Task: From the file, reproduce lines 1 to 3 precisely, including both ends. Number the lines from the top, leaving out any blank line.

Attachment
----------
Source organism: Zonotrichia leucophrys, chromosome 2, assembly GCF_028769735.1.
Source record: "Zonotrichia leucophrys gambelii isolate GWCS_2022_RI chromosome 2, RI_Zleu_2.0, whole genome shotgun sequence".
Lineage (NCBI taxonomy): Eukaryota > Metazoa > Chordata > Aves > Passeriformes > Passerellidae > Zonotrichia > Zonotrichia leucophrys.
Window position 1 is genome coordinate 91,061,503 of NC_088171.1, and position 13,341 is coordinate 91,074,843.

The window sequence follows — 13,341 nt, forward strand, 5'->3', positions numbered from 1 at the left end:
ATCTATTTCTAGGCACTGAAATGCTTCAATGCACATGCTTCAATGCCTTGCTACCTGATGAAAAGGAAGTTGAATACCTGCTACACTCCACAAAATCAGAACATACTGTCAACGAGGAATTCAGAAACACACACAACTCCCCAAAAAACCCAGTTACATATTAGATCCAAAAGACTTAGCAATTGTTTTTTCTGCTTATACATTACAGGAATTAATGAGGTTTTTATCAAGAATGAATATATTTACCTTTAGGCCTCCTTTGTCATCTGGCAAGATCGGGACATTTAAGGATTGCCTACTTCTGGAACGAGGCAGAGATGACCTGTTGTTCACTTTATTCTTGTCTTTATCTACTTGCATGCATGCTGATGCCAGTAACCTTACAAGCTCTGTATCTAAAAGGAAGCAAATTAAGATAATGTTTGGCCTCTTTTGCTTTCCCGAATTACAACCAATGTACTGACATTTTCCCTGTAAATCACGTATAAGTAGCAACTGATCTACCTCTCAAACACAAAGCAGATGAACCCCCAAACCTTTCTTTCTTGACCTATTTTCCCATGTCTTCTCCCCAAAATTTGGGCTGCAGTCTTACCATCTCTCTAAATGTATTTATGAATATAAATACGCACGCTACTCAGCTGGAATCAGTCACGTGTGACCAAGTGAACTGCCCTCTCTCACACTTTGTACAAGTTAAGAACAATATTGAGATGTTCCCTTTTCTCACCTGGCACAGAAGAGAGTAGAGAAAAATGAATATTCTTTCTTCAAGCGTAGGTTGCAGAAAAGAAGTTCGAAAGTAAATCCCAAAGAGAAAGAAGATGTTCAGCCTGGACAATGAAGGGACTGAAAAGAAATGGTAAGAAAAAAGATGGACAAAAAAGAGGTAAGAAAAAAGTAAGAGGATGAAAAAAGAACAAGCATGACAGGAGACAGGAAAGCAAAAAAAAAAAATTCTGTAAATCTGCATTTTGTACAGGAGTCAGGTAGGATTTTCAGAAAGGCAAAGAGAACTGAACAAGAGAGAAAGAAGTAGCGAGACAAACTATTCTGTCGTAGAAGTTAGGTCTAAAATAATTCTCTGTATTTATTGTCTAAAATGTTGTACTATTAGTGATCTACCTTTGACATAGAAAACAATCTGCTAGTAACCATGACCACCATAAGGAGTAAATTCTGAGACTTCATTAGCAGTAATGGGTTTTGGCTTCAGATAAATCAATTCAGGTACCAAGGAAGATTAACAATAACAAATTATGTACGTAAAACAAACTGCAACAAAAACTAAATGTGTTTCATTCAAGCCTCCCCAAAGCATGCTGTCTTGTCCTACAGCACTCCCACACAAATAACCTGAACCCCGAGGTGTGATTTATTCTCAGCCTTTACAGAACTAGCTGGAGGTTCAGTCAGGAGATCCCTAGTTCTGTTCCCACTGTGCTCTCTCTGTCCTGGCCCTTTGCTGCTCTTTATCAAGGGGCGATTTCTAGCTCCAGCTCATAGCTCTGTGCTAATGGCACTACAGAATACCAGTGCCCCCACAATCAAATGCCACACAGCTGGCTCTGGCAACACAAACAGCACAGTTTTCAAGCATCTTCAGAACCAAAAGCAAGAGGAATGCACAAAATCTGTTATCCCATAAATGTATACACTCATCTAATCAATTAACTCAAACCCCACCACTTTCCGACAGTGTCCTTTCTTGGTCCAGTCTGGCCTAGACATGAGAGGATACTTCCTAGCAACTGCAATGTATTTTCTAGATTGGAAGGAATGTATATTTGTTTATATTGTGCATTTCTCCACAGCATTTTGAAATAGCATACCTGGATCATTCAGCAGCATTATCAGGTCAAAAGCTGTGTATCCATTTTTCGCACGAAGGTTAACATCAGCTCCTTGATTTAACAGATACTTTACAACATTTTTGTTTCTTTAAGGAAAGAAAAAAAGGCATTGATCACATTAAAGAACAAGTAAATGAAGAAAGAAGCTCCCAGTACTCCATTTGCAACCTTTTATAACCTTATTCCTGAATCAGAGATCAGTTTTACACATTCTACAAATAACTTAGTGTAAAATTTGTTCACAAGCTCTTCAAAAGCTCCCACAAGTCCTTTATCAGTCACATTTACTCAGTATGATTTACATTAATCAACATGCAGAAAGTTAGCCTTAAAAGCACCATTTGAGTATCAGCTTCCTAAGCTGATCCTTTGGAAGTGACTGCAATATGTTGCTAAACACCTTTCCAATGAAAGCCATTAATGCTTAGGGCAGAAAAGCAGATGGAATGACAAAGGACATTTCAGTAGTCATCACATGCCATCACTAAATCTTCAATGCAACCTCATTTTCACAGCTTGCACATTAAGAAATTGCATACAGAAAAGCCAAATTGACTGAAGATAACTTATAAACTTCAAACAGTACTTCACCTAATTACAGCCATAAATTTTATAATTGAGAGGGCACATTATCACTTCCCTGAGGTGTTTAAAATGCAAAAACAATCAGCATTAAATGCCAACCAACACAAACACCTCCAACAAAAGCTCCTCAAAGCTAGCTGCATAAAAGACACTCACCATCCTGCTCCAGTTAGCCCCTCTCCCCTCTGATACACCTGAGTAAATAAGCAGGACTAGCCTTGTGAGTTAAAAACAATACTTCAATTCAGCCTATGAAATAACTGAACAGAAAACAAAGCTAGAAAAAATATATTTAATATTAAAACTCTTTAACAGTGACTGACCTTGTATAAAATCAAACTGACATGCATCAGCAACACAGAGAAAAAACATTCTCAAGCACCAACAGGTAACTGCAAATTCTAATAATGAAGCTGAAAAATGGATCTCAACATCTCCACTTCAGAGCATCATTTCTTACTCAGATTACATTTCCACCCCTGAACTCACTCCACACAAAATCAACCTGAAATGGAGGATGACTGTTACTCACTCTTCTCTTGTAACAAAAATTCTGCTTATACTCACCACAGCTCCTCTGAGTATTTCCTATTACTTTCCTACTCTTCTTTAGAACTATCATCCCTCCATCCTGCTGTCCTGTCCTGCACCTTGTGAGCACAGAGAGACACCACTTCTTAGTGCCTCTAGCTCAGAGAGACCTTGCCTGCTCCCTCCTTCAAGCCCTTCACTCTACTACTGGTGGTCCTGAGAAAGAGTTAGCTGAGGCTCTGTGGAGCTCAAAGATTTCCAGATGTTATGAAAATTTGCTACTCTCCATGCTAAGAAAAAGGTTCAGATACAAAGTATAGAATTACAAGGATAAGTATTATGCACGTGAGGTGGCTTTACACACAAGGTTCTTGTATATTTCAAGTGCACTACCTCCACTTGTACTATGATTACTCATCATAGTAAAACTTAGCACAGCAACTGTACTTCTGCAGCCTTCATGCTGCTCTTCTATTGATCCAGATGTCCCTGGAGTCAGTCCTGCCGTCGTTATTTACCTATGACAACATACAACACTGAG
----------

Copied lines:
Source organism: Zonotrichia leucophrys, chromosome 2, assembly GCF_028769735.1.
Source record: "Zonotrichia leucophrys gambelii isolate GWCS_2022_RI chromosome 2, RI_Zleu_2.0, whole genome shotgun sequence".
Lineage (NCBI taxonomy): Eukaryota > Metazoa > Chordata > Aves > Passeriformes > Passerellidae > Zonotrichia > Zonotrichia leucophrys.